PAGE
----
Despite Rising Illness, Cambodian Pharma Sees Less Potential

Despite the increased prevalence of both communicable and non-communicable diseases in the nation, the commercial potential for medication manufacturers in Cambodia will remain restricted, according to a report by Fitch Solutions.

Based on the report, Cambodia’s healthcare system is still in need of improvement. There are only 0.9 hospital beds for every 1,000 people, which limits access to medical and pharmaceutical services. Low government funding has also had an impact on the standard of care provided in public hospitals.

While the government’s plans to implement a universal healthcare programme will provide sales opportunities to pharma firms and strengthen the healthcare coverage of a rising population, the report stated that the poor level of access to health care services, as well as the economic stability of the scheme, will remain major challenges that will weigh heavily on its overall success.

Additionally, the rural population of the nation, which makes up about 78% of the overall population, prefers traditional and inexpensive generic medications far more and has less access to medical services. In addition, corruption, a lack of sufficient funding, and burdensome bureaucracy were also held responsible for impeding the licencing of patented drugs, particularly those of foreign origin, as well as for giving a boost to counterfeiting in the case of novel treatments.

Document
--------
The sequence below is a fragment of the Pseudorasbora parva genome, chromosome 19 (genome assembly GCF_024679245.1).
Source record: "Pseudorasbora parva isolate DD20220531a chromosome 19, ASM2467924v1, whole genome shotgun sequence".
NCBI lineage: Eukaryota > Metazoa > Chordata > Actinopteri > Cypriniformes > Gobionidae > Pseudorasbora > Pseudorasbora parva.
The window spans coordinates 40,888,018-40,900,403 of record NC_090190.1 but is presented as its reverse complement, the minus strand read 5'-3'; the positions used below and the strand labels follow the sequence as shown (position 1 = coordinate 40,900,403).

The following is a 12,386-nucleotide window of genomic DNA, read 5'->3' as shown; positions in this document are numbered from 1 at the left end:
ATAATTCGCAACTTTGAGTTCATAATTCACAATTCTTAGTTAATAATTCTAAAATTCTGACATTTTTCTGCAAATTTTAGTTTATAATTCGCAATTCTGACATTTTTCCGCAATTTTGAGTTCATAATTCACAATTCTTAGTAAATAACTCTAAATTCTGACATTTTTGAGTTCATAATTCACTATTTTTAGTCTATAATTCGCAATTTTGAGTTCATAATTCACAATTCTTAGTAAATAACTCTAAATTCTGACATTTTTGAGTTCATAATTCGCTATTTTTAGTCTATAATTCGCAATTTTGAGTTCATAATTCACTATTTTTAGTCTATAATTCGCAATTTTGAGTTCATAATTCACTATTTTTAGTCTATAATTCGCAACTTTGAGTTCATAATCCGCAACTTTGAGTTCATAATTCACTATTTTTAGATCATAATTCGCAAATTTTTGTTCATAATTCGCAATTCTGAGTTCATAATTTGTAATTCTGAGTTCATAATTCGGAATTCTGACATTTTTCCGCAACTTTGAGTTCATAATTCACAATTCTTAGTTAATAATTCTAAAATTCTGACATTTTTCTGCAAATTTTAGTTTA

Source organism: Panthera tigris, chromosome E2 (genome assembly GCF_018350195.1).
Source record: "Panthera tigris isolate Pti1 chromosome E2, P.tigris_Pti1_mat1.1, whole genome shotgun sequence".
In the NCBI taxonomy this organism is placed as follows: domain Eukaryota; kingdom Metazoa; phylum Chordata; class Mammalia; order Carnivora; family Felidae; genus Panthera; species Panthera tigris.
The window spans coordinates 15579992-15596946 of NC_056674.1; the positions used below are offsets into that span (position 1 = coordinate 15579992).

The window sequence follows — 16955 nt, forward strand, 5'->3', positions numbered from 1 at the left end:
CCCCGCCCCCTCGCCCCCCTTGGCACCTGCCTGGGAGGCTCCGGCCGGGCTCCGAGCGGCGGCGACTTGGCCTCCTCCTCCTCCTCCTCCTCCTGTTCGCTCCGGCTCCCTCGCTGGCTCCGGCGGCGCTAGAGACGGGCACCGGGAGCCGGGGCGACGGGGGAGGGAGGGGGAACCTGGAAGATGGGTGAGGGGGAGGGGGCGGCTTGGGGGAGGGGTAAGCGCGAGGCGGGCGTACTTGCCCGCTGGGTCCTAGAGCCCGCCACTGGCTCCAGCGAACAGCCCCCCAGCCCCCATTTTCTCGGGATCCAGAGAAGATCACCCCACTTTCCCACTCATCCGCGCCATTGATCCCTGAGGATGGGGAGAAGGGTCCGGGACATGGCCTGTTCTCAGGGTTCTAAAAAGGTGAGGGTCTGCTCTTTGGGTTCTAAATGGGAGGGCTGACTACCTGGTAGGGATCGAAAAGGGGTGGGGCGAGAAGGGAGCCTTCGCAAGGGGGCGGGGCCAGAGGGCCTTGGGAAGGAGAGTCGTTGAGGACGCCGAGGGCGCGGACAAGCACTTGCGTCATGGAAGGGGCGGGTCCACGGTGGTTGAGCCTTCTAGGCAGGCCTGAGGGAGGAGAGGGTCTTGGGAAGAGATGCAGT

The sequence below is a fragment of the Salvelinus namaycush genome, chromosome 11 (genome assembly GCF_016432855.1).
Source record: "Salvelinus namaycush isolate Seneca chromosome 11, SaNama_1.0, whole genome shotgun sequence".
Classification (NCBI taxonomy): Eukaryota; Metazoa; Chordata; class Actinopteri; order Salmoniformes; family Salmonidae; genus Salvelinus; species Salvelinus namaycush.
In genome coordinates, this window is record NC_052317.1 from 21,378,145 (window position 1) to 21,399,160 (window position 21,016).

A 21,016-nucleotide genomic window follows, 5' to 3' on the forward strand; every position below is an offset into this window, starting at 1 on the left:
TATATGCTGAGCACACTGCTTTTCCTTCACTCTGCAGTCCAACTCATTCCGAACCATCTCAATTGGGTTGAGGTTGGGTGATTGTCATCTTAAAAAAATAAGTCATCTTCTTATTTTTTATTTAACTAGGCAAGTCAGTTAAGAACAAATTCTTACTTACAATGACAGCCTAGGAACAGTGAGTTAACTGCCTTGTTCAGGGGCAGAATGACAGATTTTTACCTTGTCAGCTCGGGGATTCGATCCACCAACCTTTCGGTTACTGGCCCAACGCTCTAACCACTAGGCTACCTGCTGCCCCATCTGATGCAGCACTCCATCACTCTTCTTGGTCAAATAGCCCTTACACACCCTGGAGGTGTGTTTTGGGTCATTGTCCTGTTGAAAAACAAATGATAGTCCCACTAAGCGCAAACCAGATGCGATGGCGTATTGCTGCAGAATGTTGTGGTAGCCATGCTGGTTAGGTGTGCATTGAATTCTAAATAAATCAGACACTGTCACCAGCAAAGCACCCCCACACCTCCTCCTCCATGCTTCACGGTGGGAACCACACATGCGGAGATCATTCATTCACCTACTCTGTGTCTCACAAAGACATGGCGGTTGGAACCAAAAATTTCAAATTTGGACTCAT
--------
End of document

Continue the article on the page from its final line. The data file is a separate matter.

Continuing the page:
The research continued, revenue prospects for high-value pharmaceuticals remain constrained as a result of the population’s low purchasing power and the predominance of out-of-pocket expenditure in healthcare finance.

The increased prevalence of diabetes in Cambodia is anticipated to continue to be caused by a change in lifestyle. More than 600,000 individuals in Cambodia presently have diabetes, and an additional 600,000 are predicted to have the condition.

According to Fitch, the percentage of undiagnosed cases is also a major worry for the healthcare system because undetected diabetes can cause a wide range of medical consequences and high indirect expenses for care.

Additionally, it is still difficult to get services in the nation for the prevention, diagnosis, and treatment of diabetes since many healthcare facilities lack the tools necessary to identify, cure, evaluate, and manage patients with diabetes. Also, a substantial fraction of primary-level healthcare workers lack the necessary training to manage the illness, leaving a sizable treatment gap among the nation’s diabetic patients, according to Fitch.